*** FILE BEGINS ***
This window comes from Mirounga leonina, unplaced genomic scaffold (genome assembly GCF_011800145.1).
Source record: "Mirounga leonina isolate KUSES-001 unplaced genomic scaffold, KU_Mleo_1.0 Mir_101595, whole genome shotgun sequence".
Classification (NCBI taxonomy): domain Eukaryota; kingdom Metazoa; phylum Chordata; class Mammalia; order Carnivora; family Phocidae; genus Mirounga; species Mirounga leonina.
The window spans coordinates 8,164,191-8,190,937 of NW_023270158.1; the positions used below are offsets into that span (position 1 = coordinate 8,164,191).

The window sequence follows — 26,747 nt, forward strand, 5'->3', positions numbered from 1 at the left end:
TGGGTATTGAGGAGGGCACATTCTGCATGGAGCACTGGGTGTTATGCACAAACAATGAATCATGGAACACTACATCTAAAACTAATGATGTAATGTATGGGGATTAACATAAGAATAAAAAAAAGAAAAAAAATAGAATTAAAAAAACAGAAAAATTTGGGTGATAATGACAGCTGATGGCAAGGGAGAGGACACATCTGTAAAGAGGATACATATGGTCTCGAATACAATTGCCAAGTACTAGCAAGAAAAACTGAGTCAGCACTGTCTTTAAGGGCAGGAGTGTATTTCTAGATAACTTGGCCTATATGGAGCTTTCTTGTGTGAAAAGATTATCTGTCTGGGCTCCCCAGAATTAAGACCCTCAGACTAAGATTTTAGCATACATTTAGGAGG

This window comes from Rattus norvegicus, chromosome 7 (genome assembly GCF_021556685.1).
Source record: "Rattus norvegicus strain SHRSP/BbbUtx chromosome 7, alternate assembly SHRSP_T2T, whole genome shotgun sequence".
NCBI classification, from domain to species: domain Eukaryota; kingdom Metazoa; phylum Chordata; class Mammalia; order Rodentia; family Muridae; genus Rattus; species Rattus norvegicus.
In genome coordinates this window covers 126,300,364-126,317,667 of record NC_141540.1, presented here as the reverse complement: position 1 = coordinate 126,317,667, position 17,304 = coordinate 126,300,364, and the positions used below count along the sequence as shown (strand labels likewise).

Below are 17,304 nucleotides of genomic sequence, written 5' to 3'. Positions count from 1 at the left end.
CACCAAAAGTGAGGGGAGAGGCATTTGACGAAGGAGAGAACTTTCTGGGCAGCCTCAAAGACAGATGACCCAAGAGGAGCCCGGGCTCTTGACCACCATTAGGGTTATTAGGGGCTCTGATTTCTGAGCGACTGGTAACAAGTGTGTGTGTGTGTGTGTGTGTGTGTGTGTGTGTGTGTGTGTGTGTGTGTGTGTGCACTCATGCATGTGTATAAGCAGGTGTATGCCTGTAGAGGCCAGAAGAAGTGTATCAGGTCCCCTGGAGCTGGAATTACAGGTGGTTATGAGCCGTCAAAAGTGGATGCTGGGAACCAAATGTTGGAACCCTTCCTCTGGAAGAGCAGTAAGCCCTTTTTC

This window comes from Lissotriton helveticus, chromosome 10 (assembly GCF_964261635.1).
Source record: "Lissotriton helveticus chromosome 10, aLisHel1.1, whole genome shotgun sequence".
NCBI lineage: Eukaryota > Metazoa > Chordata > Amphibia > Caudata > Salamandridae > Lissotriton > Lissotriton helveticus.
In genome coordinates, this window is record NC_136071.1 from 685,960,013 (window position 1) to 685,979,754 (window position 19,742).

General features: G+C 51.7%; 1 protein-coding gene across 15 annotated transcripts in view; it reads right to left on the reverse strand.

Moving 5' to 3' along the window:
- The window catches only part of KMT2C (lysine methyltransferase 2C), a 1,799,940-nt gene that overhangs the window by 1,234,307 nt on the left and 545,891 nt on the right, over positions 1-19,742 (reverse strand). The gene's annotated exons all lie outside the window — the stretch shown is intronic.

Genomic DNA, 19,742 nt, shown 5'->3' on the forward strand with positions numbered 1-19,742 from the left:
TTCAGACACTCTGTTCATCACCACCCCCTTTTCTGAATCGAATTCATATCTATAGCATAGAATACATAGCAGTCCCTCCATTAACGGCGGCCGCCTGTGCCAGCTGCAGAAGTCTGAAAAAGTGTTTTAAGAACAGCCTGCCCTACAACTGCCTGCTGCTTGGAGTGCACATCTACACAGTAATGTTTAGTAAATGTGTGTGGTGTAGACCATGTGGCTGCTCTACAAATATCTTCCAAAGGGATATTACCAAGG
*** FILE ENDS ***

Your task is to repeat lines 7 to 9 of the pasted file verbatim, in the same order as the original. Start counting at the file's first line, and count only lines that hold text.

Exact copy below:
This window comes from Rattus norvegicus, chromosome 7 (genome assembly GCF_021556685.1).
Source record: "Rattus norvegicus strain SHRSP/BbbUtx chromosome 7, alternate assembly SHRSP_T2T, whole genome shotgun sequence".
NCBI classification, from domain to species: domain Eukaryota; kingdom Metazoa; phylum Chordata; class Mammalia; order Rodentia; family Muridae; genus Rattus; species Rattus norvegicus.